Ø Three quarters of married women have employment-based health insurance, compared to half of unmarried women. 
Ø Because unmarried women mostly rely on a single income, their coverage is uniquely vulnerable to recessionary pressures.
Ø Unemployment among single mothers increased by 40 percent last year.
Ø More than four in ten (43 percent) of unmarried mothers reported not filling a prescription because they could not afford it last year.
In light of this reality, what is most striking is that only 34 percent strongly believe the health care will affect them, 9-points lower than voters overall. Only half (51 percent) of unmarried women believe they are better off under this legislation.
That is the great irony. Indeed, right now, those most critical of the law—Republicans and conservatives—are the ones who think they will be impacted. While just 58 percent of unmarried women say they will be affected by the law, 72 percent of Republicans—and 76 percent of conservative Republicans—say they will be affected. A continuing debate on the law could well change that.
This reflects progressives’ clear failure to convey to these critical voters the importance of this law in their own lives. At the outset, just 51 percent of unmarried women say they will be better off under the Affordable Care Act—19 points more than those who believe they will be worse off. Over the course of this survey—after hearing a Republican statement against the health care law, facts about its key reforms, and an even debate on both sides, women shift dramatically. The initial 19 point margin increases to 29, with 58 percent saying they will be better off.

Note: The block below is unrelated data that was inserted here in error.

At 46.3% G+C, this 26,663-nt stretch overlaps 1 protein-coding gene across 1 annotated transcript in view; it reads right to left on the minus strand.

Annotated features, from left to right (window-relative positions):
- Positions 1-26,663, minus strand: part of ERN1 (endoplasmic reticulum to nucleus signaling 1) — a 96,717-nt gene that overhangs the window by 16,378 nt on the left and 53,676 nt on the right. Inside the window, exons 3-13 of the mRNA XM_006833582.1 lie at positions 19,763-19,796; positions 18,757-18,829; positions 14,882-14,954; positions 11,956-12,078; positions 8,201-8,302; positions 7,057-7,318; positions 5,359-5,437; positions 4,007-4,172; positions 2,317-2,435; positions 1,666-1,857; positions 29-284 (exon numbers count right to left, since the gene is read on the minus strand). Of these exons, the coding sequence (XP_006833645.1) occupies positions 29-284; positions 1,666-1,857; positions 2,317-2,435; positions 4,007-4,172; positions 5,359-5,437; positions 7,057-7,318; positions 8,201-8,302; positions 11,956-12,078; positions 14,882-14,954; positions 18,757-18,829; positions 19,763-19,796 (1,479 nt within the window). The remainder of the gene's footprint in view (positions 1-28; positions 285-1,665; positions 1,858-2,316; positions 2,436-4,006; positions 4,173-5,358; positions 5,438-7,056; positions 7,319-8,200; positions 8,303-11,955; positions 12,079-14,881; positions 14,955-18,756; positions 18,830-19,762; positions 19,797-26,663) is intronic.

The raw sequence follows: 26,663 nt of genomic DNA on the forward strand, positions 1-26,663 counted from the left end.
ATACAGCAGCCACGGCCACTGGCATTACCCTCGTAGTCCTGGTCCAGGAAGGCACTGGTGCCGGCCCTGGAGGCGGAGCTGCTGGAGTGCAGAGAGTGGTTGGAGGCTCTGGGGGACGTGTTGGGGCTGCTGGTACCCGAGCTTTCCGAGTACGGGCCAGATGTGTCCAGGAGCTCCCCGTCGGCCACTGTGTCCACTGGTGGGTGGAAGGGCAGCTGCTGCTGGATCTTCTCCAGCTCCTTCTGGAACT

This represents a fairly dramatic two-to-one shift—the kind of energy that has the capacity to move these voters into the electorate and turn out for Democrats.
The health care debate: battles to a draw
We tested the Republicans’ strongest attacks—the arguments they are currently using to advocate repeal. Their strongest attacks assert that the health care law will decimate Medicare, make it difficult for small businesses to create jobs, and that the federal government is now in the business of telling people what to do with their own money.
This is the nuclear arsenal in their campaign to repeal ObamaCare. But at the end of the survey, after all of the arguments, the issue still comes to a draw. The Republicans’ most powerful package cannot shift the issue when proponents of health care reform inform and engage.